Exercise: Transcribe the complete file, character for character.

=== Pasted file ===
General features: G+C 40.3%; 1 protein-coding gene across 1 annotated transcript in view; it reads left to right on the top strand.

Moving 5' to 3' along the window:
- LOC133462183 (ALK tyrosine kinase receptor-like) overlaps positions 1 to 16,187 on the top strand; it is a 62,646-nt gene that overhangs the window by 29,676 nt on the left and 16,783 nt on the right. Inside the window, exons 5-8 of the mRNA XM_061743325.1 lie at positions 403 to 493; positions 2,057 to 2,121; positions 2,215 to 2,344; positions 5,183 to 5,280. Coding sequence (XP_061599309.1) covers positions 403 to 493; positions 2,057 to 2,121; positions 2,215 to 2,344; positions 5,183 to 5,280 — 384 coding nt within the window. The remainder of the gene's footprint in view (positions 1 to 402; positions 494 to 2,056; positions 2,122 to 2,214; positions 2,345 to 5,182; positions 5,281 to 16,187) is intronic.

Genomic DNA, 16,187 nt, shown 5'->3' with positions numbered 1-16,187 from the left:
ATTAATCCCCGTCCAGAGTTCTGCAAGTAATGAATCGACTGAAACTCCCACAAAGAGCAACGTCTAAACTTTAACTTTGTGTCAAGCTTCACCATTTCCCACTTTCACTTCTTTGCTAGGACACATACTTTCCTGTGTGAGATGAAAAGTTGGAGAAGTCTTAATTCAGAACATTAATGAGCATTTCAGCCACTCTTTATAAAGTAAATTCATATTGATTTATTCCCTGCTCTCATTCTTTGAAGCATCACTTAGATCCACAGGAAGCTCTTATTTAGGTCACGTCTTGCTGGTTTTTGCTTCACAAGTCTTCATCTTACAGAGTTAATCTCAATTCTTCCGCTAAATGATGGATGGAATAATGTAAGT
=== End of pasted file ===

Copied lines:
General features: G+C 40.3%; 1 protein-coding gene across 1 annotated transcript in view; it reads left to right on the top strand.

Moving 5' to 3' along the window:
- LOC133462183 (ALK tyrosine kinase receptor-like) overlaps positions 1 to 16,187 on the top strand; it is a 62,646-nt gene that overhangs the window by 29,676 nt on the left and 16,783 nt on the right. Inside the window, exons 5-8 of the mRNA XM_061743325.1 lie at positions 403 to 493; positions 2,057 to 2,121; positions 2,215 to 2,344; positions 5,183 to 5,280. Coding sequence (XP_061599309.1) covers positions 403 to 493; positions 2,057 to 2,121; positions 2,215 to 2,344; positions 5,183 to 5,280 — 384 coding nt within the window. The remainder of the gene's footprint in view (positions 1 to 402; positions 494 to 2,056; positions 2,122 to 2,214; positions 2,345 to 5,182; positions 5,281 to 16,187) is intronic.

Genomic DNA, 16,187 nt, shown 5'->3' with positions numbered 1-16,187 from the left:
ATTAATCCCCGTCCAGAGTTCTGCAAGTAATGAATCGACTGAAACTCCCACAAAGAGCAACGTCTAAACTTTAACTTTGTGTCAAGCTTCACCATTTCCCACTTTCACTTCTTTGCTAGGACACATACTTTCCTGTGTGAGATGAAAAGTTGGAGAAGTCTTAATTCAGAACATTAATGAGCATTTCAGCCACTCTTTATAAAGTAAATTCATATTGATTTATTCCCTGCTCTCATTCTTTGAAGCATCACTTAGATCCACAGGAAGCTCTTATTTAGGTCACGTCTTGCTGGTTTTTGCTTCACAAGTCTTCATCTTACAGAGTTAATCTCAATTCTTCCGCTAAATGATGGATGGAATAATGTAAGT